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The Book of Blood and Shadow by Robin Wasserman
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May 21, 2012

really liked it

I just finished The Book of Blood and Shadow by Robin Wasserman, having spent most of the weekend reading. It's a thick book--432 pages--and tells the story of Nora, a high school girl who has an impressive knowledge of Latin. When she lands a job working for a college professor translating the 400-year-old letters of a poet named Elizabeth Weston, she predicts that her work will be nothing more than another boring addition to her college applications.

But the letters of Elizabeth Weston are anything but boring. Then Nora uncovers something incredible during her translations that could be the answer to a centuries-old mystery called the Lumen Dei. She begins to learn all about sixteenth-century Prague and how Elizabeth Weston may have discovered the ultimate knowledge of the world through alchemy. But her discovery comes at a steep price as she finds herself, and her friends, in grave danger.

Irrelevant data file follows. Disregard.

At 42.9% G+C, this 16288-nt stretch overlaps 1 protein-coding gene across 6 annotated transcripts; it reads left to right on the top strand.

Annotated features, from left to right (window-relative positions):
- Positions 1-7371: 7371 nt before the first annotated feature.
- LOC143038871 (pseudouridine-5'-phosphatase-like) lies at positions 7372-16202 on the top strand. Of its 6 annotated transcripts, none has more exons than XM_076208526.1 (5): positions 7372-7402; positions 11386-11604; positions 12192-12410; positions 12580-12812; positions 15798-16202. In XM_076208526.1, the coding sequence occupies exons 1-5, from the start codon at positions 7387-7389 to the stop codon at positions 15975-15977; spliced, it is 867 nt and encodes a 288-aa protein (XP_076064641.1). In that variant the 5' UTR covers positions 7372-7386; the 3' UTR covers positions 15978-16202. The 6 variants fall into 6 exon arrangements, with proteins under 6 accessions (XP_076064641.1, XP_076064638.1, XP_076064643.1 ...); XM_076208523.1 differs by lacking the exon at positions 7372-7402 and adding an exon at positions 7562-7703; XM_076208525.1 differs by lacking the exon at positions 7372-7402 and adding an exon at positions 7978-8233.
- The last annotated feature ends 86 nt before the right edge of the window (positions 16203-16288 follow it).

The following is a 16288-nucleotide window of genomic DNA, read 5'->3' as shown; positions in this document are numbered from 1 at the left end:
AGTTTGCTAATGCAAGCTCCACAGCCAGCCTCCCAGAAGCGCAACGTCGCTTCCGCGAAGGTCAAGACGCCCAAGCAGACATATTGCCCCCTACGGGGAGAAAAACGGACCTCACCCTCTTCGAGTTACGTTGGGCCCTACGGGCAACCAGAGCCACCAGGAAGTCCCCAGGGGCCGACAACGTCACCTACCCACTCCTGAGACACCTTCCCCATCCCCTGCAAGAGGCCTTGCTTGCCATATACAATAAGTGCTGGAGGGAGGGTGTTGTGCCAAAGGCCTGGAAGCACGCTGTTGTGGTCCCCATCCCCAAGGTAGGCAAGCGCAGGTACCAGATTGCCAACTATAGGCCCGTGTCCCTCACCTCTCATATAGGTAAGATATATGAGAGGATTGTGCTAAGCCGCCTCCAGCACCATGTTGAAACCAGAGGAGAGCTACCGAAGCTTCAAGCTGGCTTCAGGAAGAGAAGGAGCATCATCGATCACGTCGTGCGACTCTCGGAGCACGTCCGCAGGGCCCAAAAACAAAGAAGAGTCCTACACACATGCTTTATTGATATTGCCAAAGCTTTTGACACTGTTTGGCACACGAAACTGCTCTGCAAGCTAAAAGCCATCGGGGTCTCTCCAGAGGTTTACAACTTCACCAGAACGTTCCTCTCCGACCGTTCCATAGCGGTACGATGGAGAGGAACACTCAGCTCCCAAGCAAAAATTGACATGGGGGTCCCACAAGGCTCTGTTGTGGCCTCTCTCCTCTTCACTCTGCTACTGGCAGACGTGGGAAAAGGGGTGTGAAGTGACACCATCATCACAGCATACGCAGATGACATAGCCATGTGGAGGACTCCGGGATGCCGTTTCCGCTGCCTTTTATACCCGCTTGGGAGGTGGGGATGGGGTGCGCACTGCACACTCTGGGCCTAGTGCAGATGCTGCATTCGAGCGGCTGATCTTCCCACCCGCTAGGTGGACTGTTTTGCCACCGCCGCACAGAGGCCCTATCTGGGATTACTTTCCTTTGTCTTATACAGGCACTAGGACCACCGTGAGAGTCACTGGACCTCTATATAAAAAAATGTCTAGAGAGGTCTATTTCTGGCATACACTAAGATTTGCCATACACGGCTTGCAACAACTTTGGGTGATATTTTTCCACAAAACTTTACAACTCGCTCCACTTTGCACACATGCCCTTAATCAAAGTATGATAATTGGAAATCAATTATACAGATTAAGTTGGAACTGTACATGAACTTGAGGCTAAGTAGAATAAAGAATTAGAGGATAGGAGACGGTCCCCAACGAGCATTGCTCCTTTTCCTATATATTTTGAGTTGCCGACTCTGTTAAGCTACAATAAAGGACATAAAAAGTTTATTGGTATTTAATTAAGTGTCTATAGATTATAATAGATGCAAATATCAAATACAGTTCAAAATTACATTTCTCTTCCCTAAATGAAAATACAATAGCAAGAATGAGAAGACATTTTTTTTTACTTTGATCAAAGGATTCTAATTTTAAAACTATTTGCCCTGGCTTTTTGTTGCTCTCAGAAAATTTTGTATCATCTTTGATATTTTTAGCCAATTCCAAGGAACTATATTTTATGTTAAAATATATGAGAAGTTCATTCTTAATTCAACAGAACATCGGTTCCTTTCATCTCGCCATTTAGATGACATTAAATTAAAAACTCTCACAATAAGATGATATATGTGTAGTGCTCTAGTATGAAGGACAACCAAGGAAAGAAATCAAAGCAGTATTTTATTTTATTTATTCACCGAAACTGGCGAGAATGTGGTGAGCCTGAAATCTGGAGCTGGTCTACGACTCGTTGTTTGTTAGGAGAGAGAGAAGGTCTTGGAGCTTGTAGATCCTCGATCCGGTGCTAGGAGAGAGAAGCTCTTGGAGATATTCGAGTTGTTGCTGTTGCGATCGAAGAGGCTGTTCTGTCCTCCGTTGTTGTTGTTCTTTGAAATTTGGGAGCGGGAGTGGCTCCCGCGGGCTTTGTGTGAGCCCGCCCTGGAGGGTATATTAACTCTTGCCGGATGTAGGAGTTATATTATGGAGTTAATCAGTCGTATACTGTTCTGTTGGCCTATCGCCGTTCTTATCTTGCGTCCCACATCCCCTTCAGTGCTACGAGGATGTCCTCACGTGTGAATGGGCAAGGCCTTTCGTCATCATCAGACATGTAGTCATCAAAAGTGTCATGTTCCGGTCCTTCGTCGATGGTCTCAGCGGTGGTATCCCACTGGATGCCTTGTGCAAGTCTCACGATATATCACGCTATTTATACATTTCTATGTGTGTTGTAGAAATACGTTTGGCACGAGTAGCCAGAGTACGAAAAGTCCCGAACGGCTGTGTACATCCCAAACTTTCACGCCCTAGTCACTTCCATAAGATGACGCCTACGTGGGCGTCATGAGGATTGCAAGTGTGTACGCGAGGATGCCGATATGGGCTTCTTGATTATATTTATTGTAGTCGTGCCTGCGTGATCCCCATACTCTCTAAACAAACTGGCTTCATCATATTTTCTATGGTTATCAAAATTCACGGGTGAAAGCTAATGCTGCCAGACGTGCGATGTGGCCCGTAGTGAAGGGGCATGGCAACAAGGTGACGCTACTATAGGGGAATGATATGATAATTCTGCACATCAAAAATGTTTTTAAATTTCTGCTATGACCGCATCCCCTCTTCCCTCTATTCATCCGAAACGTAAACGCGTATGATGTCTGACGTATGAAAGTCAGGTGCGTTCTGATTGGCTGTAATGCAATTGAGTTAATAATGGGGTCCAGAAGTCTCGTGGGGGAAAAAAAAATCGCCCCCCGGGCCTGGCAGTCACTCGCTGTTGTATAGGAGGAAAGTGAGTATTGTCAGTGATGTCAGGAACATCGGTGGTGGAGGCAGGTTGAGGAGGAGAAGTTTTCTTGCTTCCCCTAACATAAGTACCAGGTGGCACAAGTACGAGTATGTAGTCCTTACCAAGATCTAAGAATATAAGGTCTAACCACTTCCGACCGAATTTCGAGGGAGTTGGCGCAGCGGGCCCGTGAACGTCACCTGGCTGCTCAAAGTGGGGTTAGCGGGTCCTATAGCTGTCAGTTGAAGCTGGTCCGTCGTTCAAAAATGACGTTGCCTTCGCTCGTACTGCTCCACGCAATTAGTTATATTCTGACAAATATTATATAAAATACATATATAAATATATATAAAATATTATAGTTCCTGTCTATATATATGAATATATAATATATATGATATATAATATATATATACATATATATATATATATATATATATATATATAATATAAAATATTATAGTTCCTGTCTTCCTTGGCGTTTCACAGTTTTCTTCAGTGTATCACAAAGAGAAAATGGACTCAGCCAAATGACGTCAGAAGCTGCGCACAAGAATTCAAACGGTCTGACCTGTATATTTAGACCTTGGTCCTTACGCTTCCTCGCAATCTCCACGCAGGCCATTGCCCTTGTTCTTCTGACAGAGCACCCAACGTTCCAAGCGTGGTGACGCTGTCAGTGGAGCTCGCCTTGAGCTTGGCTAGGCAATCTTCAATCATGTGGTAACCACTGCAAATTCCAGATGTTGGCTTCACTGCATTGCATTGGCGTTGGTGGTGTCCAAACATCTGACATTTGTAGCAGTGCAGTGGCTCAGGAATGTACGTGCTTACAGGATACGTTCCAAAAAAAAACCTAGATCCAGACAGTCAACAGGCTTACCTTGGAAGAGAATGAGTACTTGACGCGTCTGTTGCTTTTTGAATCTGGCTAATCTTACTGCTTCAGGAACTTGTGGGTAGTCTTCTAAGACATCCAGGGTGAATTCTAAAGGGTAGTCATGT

This story has been compared to the Da Vinci Code, and I can see the connection. Nora not only uncovers secret societies willing to do anything to achieve their goals, as well as danger at every turn on her quest for knowledge, but she also has to figure out who she can really trust, especially as those around her become victims. All this happens against the backdrop of Nora coming to terms with the tragic loss of her brother and how his absence has changed the dynamic of her family forever. The story does have a little bit of a slow start, so be warned that the action takes a while to get going, but there are lots of plot twists and turns to keep you wondering if Nora will solve the mystery in time to prevent disaster.
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